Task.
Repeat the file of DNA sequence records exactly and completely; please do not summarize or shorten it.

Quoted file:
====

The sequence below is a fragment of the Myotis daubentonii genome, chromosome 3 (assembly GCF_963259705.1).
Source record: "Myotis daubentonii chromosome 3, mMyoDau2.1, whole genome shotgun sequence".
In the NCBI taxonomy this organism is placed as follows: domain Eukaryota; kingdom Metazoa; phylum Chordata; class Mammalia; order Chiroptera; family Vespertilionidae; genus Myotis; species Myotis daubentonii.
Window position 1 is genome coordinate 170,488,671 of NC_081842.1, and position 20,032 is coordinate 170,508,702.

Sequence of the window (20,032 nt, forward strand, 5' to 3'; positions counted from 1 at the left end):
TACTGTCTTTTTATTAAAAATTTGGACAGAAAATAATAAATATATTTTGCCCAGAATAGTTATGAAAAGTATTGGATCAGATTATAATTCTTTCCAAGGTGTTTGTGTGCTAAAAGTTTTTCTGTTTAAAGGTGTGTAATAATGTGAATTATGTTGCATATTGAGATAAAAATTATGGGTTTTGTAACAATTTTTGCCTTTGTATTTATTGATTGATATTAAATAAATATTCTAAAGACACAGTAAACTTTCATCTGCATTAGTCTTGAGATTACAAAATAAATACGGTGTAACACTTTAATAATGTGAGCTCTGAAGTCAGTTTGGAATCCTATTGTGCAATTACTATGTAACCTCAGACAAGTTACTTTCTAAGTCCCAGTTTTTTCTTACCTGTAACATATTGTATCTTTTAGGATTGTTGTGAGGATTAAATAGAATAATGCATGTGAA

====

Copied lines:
The sequence below is a fragment of the Myotis daubentonii genome, chromosome 3 (assembly GCF_963259705.1).
Source record: "Myotis daubentonii chromosome 3, mMyoDau2.1, whole genome shotgun sequence".
In the NCBI taxonomy this organism is placed as follows: domain Eukaryota; kingdom Metazoa; phylum Chordata; class Mammalia; order Chiroptera; family Vespertilionidae; genus Myotis; species Myotis daubentonii.
Window position 1 is genome coordinate 170,488,671 of NC_081842.1, and position 20,032 is coordinate 170,508,702.

Sequence of the window (20,032 nt, forward strand, 5' to 3'; positions counted from 1 at the left end):
TACTGTCTTTTTATTAAAAATTTGGACAGAAAATAATAAATATATTTTGCCCAGAATAGTTATGAAAAGTATTGGATCAGATTATAATTCTTTCCAAGGTGTTTGTGTGCTAAAAGTTTTTCTGTTTAAAGGTGTGTAATAATGTGAATTATGTTGCATATTGAGATAAAAATTATGGGTTTTGTAACAATTTTTGCCTTTGTATTTATTGATTGATATTAAATAAATATTCTAAAGACACAGTAAACTTTCATCTGCATTAGTCTTGAGATTACAAAATAAATACGGTGTAACACTTTAATAATGTGAGCTCTGAAGTCAGTTTGGAATCCTATTGTGCAATTACTATGTAACCTCAGACAAGTTACTTTCTAAGTCCCAGTTTTTTCTTACCTGTAACATATTGTATCTTTTAGGATTGTTGTGAGGATTAAATAGAATAATGCATGTGAA